Scheme 1: Representation of the most significant steps of the thiol-ene reaction mechanism.
Institute of Biochemistry of the Romanian Academy, Romania
Time : 12:10-12:35
Laurentiu Spiridon is currently working at the Institute of Biochemistry of the Romanian Academy, Romania. He has his work focused on creating a remote homology modelling method, SLIDE, a structural glycobiology software suite, Glyco Pack and a database of glycosylation sites named SAGS as. He is also working on optimizing the software package Robo Sampling which was developed during his Postdoctoral Fellowship (2013 - 2016) in Professor David Minh’s group at the Illinois Institute of Technology (IIT) in Chicago, USA. At IIT, he focused on developing enhanced sampling methods and for this software specifically - generalized coordinates Hamiltonian Monte Carlo using spatial operator algebra. His areas of interests include: force field development, more precisely he developed and implemented a flat-bottom harmonic potential that restricts ligands within the range of a specific pose during binding.
Simulations of large molecules, like proteins and DNA, are crucial for understanding chemical processes, relevant for medicinal and biochemical applications. As the information about macromolecular systems is accumulating from different types of experimental analysis the studied systems become larger and more complex – e. g. multimeric proteins - making their simulation ever more difficult. Even for simple systems, covering the conformational space while sampling from their proper Boltzmann distribution has proven challenging despite the recent increase in the computational power such as GPU (graphics processing unit) acceleration. One of the reasons for this drawback is that samplers that explore all the thermally accessible configuration space often become trapped in local minima. One way to overcome this is to use holonomic constraints on high-frequency degrees of freedom and group atoms into rigid bodies. One easy way to keep the constraints without imposing additional forces is to give up the Cartesian coordinates and encode the system in an alternate set of generalized coordinates such as BAT coordinates. However, when using arbitrary sets of generalized coordinates for low-frequency degrees of freedom solving the equations of motion requires the costly O(n3) inversion of the mass metric tensor. One solution is to use Jain spatial operator algebra (SOA) developed for robotics which allows to carry this inversion with O(n) complexity. Using recent generalizations of the equipartition principle, Fixman potential and Jain SOA in hybrid Monte Carlo trials to simulate molecular systems in generalized coordinates we were able to reproduce the Boltzmann distribution by drawing highly uncorrelated samples. Furthermore, by mixing fully flexible and random rigid body dynamics, we can achieve ergodicity by stratified sampling. The software needed for the abovementioned type of simulations is freely available online packed in a user-friendly easy to install package called Robo Sampling.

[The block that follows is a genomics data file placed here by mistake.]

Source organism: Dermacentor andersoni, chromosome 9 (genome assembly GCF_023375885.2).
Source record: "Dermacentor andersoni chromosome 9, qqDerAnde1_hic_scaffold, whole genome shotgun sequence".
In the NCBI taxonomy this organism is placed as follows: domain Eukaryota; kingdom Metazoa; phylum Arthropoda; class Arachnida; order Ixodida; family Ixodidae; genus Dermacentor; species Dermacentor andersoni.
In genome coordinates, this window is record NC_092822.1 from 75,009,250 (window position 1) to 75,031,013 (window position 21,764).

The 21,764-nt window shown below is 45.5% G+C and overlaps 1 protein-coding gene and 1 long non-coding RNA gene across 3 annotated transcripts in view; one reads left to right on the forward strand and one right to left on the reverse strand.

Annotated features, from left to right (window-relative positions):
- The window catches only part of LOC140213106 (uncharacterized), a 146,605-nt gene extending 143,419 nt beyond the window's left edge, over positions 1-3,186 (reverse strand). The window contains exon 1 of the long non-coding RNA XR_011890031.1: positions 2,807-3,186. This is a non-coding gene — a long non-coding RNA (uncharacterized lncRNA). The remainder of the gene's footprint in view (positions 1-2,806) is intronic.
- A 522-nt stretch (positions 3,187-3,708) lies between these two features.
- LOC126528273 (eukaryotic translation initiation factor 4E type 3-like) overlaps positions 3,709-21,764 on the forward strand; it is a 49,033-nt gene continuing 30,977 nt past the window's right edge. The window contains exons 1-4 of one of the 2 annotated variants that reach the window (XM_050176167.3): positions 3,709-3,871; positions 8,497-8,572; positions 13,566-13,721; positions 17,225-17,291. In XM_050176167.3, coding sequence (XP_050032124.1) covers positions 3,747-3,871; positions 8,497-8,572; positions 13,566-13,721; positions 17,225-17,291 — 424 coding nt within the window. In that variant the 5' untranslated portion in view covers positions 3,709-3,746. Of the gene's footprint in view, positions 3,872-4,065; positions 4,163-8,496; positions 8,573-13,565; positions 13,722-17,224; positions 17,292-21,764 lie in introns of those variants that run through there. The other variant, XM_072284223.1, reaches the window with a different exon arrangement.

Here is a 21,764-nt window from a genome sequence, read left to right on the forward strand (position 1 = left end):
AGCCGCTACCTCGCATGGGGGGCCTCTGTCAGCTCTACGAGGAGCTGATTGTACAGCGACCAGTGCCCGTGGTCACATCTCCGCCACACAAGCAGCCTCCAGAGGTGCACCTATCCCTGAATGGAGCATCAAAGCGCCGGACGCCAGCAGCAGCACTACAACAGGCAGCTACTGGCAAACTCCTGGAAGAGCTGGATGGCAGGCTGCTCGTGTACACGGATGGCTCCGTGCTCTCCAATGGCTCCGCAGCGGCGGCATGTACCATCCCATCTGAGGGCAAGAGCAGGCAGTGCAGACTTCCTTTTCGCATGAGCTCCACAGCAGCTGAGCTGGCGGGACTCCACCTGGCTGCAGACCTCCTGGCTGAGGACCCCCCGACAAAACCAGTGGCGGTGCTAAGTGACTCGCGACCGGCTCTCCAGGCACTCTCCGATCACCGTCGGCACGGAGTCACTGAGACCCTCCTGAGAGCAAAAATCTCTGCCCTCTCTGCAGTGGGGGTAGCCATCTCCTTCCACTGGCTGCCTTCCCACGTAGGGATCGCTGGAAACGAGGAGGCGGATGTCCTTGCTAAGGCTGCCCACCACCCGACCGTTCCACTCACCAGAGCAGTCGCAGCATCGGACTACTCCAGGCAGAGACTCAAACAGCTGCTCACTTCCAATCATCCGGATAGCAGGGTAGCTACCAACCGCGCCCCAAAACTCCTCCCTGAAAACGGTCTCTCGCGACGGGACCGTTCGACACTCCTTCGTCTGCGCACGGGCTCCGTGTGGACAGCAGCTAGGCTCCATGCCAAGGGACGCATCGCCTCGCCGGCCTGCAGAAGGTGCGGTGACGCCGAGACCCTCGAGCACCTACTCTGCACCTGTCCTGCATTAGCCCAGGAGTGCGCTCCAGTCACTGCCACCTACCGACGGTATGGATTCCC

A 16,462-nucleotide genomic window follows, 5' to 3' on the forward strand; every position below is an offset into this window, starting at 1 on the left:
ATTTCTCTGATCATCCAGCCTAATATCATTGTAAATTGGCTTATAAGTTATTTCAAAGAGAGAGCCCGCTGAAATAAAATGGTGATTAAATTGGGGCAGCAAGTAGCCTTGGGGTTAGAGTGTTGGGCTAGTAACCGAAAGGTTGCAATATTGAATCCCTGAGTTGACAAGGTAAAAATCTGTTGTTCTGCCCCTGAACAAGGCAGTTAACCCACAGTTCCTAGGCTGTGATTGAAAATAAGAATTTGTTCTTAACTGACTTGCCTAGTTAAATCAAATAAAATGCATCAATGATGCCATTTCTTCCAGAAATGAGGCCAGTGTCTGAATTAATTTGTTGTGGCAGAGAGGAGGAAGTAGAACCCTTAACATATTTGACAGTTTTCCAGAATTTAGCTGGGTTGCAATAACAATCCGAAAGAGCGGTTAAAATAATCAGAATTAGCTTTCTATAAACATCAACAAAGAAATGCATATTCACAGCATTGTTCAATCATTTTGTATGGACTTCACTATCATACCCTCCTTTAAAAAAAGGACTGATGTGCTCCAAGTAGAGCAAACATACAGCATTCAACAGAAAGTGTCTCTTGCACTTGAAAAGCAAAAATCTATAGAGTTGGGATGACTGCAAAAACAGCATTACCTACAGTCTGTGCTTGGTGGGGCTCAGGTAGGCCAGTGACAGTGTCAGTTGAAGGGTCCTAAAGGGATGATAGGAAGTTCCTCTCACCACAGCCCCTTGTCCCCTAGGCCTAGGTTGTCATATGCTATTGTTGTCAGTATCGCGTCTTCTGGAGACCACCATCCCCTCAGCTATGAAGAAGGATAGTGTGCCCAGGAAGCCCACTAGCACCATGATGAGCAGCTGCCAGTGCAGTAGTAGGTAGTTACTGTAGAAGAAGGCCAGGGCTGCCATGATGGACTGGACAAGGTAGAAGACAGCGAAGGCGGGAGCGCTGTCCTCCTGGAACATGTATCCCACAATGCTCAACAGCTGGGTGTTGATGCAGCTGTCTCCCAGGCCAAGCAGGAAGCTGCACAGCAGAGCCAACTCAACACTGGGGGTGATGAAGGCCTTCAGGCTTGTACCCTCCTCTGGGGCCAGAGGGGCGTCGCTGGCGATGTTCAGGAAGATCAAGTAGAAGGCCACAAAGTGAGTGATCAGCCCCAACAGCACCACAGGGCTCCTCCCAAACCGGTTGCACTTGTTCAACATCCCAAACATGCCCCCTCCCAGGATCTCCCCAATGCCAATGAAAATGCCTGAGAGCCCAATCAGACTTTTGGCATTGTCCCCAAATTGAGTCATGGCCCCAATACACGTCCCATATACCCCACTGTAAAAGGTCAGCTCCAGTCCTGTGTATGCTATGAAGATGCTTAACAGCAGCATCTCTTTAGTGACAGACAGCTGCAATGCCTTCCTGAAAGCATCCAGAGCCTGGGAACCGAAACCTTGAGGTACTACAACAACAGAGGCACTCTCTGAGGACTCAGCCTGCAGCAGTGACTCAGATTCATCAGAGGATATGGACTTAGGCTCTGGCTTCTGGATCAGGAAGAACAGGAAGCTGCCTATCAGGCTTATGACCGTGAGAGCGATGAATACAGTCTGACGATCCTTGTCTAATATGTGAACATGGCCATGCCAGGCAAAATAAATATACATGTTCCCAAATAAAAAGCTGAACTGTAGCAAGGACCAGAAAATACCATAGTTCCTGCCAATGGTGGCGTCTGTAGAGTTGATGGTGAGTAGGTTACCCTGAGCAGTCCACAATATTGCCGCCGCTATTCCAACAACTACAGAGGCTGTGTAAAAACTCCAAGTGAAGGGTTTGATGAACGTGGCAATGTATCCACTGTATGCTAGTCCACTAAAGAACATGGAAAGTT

Figure 1. Regular MD (blue) vs GCHMC (red) simulations of a 9 amino acids tyrosinase peptide - YMD.
Sorbonne University, France
Time : 12:35-13:00
Tsveta Miteva received her bachelor’s and master’s degree in chemistry from Sofia University St. Kliment Ohridski, Bulgaria. She has her research focused on the theoretical description of electronic decay processes in atomic and molecular systems. In order to understand and model these ultrafast processes, she developed and implement original numerical tools. Another part of her research focuses on the electronic relaxation mechanisms following X-ray absorption in aqueous salt solutions.
Inner-valence ionized states of atoms and molecules live shorter if these species are embedded in an environment due to the possibility for ultrafast de-excitation known as interatomic Coulombic decay (ICD). In this process the initially excited species de-excites by transferring its energy to a neighbor and ionizing it within femtoseconds. The ICD lifetime, or going from the time to the energy domain, the ICD width, depends on the distance between the interacting monomers. At large interatomic separations, the process can be viewed as an exchange of a virtual photon between the monomers and thus, the decay width displays a 1/R6 dependence on the distance. In this work we show that the lifetime of the ICD active states decreases further when a bridge atom is in proximity to the two interacting monomers. This novel mechanism, termed superexchange ICD, is driven by the efficient transfer of excitation energy via virtual states of the bridge atom. As a showcase system we consider the NeHeNe trimer. The decay widths of the Ne2+(2s-1)2Σg+ state in the presence of He and in the isolated dimer were computed using the Fano- CI method. We demonstrate that the decay width of the Ne2+(2s-1)2Σg+ resonance increases 6 times in the presence of a He atom at a distance of 4 Å between the two Ne atoms. Using a simple model, we provide a qualitative explanation of the superexchange ICD and we derive an analytical expression for the dependence of the decay width on the distance between the neon atoms.